Kanchan


In the olden days, as there was no teertha nearby. Hence, the priests used to get water for the deity from a place called Kanchanagiri. An Asura, Kanchan by name, did not allow the priests to draw water from this hill. As per Lord Shiva's order, his vaahan Nandi fought with this Asura and killed him. Hence, in this temple, Nandi is always facing in the east direction similar to Lord Shiva, to ensure that there is no danger from the Asura or his people.

Sanaka

It is believed that Vishnu and Sanaka Rishi has installed two Shiv Lingas in this temple complex and worshiped them.  The bowl of Sanaka is also found in this temple.


Nee Vaa

The temple is situated right on the banks of the river "Ponnai". As Lord Shiva called the river to come near his shrine as "Nee vaa" (which means "you come" in Tamil language), the river is also called as Niva river.

Origin of Shiv Linga

It is said that this region was originally a Bilva forest. A cow used to go to a particular snake-hole daily and release its milk on top of it. After some time, a Shiv Linga was discovered when the snake-hole was cleared.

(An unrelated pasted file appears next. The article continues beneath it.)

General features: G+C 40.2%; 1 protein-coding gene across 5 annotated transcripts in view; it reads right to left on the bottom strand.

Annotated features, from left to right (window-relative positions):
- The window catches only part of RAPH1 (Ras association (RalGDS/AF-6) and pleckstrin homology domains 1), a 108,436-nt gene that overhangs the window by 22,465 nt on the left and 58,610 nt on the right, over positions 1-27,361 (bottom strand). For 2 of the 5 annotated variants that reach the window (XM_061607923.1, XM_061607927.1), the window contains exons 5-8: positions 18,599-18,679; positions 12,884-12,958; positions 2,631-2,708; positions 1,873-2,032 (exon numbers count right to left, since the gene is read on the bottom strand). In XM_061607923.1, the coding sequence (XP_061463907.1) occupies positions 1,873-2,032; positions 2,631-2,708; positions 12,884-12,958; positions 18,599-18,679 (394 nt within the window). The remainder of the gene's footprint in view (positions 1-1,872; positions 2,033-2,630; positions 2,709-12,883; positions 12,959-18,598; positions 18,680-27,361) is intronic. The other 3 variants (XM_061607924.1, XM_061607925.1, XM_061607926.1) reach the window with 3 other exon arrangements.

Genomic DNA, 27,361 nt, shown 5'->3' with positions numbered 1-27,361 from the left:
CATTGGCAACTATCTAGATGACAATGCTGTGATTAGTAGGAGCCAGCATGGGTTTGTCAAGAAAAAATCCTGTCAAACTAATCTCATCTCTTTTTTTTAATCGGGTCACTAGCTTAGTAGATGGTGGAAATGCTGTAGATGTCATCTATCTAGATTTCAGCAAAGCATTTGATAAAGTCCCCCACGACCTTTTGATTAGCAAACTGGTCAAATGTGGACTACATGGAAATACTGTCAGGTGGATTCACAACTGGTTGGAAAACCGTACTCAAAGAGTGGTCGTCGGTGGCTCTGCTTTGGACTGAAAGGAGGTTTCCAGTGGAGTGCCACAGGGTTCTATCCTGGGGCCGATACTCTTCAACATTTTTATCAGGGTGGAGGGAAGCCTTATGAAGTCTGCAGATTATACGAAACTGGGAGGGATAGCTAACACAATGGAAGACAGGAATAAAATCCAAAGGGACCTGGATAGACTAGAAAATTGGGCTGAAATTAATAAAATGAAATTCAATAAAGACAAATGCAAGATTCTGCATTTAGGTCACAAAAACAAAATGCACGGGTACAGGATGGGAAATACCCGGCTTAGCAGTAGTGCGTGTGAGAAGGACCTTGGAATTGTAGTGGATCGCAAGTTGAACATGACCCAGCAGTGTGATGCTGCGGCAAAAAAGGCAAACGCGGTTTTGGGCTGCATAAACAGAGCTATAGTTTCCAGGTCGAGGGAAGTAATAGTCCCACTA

Theekkali Amman

Similar to many other shrines of the Goddess, it is believed that the Goddess of this temple was in Ugra (ferocious) form in the beginning. She was called as Theekkali Amman in those days. Adhi Shankara pacified her and she ultimately got this shanta (peaceful) form.

History:

During the golden time of the Cholas, Tiruvallam was more like a buffer region between the Cholas and the Chalukyas. It is believed that it was the capital city of the Banas. Most of the inscriptions that are found in the temple belong to the Chola period and it is not easy to tell who built the original temple. Some portions of the temple must have been built by the Cholas in the 10th century or later centuries. However, most of the structures including the sculptures on the pillars that are found all over the temple appear to be later works.

Vandia Devan:


It is believed that this town was part of Bana kingdom. Vandia Devan, who married Kundavai, the sister of the famous Raja Raja Chola I, was believed to be from this town. He became more popular thanks to his portrayal by the author Kalki in his novel "Ponniyin Selvan". He belonged to Vanar clan. 

Different names of the Town:

During the period of Nandivarma Pallava (8th century CE), the site was called as Vanapuram. In the 9th century CE, it was called as Paramesvara Theekkal Vallam. The deity was called as Tiruttheekkali Perumanadigal in the 9th century CE. During the period of the Cholas in the 10th and 11th centuries CE, the deity was called in various names such as Tiruvallam Mahadeva, Tiruvallamudaiya Nayanar or Tiruvallam Udaiyar.

Inscriptions: